What combination of sobriety, scripture and liturgy am I going to write about for this blogpost?
A new guy showed up at a meeting last week. The newcomer, a mechanic who had just gotten off work and who had half-moons of embedded grease under his fingernails and a patina of dust and sweat on his skin, had no idea what to expect. He knew he drank a pint of liquor and a dozen beers every night. He knew he had gotten into trouble with his family and with his boss, but he wasn’t in trouble with the law: he hadn’t lost his license or been arrested or ever been court-ordered to go to Alcoholics Anonymous. This was his first experience stepping into the halls.
Up to the podium came the next speaker—a big guy, a larger-than-life biker—a scraggly-bearded forty-something man, all leather and tattoos and Harley logos. This speaker talked about what it had been like, what happened, and what it was like now. He talked about promises coming true. He wept when he spoke of his gratitude to Alcoholics Anonymous for giving him a “life second to none.”
The newcomer turned to the stranger next to him and said, “I never knew there were other people who feel exactly the way I do.”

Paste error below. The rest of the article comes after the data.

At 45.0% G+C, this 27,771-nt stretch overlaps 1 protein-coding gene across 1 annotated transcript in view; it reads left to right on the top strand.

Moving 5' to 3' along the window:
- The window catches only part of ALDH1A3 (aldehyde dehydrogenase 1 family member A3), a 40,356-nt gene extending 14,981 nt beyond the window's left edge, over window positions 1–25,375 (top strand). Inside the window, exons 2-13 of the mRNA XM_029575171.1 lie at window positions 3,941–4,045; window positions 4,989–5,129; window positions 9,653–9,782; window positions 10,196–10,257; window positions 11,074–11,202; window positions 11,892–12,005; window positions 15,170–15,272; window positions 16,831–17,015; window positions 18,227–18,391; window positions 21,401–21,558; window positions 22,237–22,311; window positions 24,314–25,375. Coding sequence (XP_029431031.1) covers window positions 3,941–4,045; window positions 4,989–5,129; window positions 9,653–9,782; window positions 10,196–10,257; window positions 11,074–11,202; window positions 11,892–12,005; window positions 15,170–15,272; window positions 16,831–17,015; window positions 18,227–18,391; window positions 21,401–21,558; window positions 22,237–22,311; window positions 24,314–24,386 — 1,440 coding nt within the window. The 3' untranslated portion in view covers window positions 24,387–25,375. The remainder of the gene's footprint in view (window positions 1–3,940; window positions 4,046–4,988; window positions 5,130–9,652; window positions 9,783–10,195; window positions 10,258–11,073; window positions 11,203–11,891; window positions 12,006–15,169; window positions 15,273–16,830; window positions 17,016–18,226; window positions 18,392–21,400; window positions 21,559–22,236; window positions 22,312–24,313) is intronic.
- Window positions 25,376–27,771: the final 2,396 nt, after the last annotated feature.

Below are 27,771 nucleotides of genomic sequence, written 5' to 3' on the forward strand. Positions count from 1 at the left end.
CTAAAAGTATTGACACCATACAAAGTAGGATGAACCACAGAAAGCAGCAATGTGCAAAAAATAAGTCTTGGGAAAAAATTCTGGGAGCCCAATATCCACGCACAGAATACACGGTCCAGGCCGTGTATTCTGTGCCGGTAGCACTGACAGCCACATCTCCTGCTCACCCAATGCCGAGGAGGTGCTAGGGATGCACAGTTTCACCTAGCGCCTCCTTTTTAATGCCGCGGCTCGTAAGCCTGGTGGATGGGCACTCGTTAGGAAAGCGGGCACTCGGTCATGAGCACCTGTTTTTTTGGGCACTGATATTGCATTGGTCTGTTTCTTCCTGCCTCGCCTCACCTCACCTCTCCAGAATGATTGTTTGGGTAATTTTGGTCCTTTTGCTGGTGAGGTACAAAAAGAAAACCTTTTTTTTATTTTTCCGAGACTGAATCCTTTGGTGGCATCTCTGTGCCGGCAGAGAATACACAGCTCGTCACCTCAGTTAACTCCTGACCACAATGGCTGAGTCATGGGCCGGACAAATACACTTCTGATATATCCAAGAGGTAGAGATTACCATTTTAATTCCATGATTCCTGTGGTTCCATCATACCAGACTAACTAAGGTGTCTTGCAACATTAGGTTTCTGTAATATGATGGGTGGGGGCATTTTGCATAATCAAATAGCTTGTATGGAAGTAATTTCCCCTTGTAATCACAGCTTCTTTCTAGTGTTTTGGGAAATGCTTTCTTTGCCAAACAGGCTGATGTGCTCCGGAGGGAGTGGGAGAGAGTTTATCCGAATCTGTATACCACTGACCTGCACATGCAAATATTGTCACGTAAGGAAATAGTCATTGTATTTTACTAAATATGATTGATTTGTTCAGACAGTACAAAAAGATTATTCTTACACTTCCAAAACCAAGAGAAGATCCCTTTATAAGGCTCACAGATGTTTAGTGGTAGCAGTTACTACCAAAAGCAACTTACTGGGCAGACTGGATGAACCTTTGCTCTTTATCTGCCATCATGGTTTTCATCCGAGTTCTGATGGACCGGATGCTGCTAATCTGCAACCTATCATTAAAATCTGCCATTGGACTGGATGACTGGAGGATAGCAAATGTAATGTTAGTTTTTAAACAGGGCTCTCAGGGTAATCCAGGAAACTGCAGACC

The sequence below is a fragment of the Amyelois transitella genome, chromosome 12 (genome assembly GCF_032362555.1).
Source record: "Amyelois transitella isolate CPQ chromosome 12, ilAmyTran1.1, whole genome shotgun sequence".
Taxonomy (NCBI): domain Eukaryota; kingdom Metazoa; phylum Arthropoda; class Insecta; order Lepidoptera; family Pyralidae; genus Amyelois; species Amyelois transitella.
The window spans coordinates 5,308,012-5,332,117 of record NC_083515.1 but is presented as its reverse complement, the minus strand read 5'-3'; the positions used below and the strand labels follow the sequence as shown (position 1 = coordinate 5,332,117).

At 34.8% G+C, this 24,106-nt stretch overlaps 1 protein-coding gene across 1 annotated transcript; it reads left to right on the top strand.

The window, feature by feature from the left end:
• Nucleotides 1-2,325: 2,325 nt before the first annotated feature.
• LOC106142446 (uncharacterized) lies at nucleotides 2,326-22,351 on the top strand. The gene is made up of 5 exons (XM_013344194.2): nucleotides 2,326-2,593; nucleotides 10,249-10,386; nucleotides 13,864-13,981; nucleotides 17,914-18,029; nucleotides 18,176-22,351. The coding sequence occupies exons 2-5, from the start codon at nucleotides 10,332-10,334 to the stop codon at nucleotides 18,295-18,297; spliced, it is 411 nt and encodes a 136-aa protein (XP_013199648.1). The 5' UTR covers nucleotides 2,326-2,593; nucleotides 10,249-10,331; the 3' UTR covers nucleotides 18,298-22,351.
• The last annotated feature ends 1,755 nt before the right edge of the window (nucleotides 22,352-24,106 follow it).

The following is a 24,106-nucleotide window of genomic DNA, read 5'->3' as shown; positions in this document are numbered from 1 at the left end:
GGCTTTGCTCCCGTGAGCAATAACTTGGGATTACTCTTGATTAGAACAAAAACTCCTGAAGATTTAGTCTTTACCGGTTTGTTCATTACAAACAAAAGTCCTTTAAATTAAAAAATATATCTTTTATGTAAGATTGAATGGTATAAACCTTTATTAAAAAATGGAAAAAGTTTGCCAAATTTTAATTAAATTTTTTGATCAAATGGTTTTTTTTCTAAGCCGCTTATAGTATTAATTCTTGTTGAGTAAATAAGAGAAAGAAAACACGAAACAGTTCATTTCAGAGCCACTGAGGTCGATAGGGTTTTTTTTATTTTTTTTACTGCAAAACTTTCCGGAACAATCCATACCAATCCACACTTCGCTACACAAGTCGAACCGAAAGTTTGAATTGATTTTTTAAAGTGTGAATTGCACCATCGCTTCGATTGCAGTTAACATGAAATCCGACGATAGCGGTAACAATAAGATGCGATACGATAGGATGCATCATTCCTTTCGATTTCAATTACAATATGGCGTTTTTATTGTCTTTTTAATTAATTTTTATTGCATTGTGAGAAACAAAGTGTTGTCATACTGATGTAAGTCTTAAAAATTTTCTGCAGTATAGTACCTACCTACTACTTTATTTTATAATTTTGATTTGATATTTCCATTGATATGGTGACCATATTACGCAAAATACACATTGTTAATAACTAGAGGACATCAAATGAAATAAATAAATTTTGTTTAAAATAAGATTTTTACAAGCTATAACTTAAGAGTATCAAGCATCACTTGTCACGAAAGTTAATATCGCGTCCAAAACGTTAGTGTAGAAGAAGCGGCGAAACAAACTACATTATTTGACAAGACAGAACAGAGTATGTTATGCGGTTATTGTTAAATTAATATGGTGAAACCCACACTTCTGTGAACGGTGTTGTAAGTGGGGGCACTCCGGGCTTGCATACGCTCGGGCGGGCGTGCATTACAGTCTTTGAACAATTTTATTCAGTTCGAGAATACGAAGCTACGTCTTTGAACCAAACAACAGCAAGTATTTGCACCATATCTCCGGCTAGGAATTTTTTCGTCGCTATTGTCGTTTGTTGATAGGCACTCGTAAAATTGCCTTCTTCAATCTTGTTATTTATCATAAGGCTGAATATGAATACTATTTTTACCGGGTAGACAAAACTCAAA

And so the conversation began.
At a retreat years ago, the priest said to those of us gathered there, “Conversion is gathering up the fragments of your life.”
That is what sobriety is: it is conversion to a totally new way of life. Leaving nothing behind, being ashamed of no part of our story but accepting each misstep and each bad choice as essential, we speak—we tell the story that will someday save the life of another alcoholic as we speak from whatever podium we are standing at.
And we are saved.
We learn we are not alone. We learn to value ourselves and bring honor back into our lives. By acknowledging—not judging—our stories and ourselves, we learn to accept responsibility for our actions and for their consequences.
As James writes in his epistle, “Therefore confess your sins to each other and pray for each other so that you may be healed.” Although in our apostolic, Episcopal tradition only a priest can confer absolution, James clearly states that the confession and the praying bring about the healing.
Our Twelve Step fellowships are oases of healing in our sin-parched world.
By speaking out loud and listening intently, we hear exactly what that newcomer heard: there are other people who feel exactly the way we do. More than anything, at meetings and through the wisdom of the program, each of us learns the truth that we are not alone. Not ever. Being sober means having our eyes opened more and more. Each day, each experience reveals to us another moment where we can see God within ourselves and in everyone else we meet along the way.
Thanks be to God.